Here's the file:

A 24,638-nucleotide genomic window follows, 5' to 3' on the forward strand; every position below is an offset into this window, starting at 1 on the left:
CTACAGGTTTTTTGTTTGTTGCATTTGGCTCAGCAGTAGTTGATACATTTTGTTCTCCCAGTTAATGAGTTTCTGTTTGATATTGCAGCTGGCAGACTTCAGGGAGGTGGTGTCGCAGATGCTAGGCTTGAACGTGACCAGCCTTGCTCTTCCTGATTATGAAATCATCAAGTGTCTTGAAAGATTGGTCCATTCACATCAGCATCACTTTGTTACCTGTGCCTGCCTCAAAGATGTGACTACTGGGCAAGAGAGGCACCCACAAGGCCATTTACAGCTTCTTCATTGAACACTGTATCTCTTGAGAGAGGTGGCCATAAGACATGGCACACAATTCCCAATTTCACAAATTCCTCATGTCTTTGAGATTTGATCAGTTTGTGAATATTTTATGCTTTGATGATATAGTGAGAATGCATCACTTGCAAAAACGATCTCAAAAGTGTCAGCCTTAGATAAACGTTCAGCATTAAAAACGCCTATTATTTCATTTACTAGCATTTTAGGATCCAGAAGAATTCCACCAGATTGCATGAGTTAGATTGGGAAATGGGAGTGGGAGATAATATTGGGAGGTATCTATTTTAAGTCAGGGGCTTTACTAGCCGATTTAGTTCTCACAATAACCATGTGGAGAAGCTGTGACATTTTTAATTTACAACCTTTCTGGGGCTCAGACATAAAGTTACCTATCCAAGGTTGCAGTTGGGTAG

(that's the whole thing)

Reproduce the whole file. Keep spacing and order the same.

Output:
A 24,638-nucleotide genomic window follows, 5' to 3' on the forward strand; every position below is an offset into this window, starting at 1 on the left:
CTACAGGTTTTTTGTTTGTTGCATTTGGCTCAGCAGTAGTTGATACATTTTGTTCTCCCAGTTAATGAGTTTCTGTTTGATATTGCAGCTGGCAGACTTCAGGGAGGTGGTGTCGCAGATGCTAGGCTTGAACGTGACCAGCCTTGCTCTTCCTGATTATGAAATCATCAAGTGTCTTGAAAGATTGGTCCATTCACATCAGCATCACTTTGTTACCTGTGCCTGCCTCAAAGATGTGACTACTGGGCAAGAGAGGCACCCACAAGGCCATTTACAGCTTCTTCATTGAACACTGTATCTCTTGAGAGAGGTGGCCATAAGACATGGCACACAATTCCCAATTTCACAAATTCCTCATGTCTTTGAGATTTGATCAGTTTGTGAATATTTTATGCTTTGATGATATAGTGAGAATGCATCACTTGCAAAAACGATCTCAAAAGTGTCAGCCTTAGATAAACGTTCAGCATTAAAAACGCCTATTATTTCATTTACTAGCATTTTAGGATCCAGAAGAATTCCACCAGATTGCATGAGTTAGATTGGGAAATGGGAGTGGGAGATAATATTGGGAGGTATCTATTTTAAGTCAGGGGCTTTACTAGCCGATTTAGTTCTCACAATAACCATGTGGAGAAGCTGTGACATTTTTAATTTACAACCTTTCTGGGGCTCAGACATAAAGTTACCTATCCAAGGTTGCAGTTGGGTAG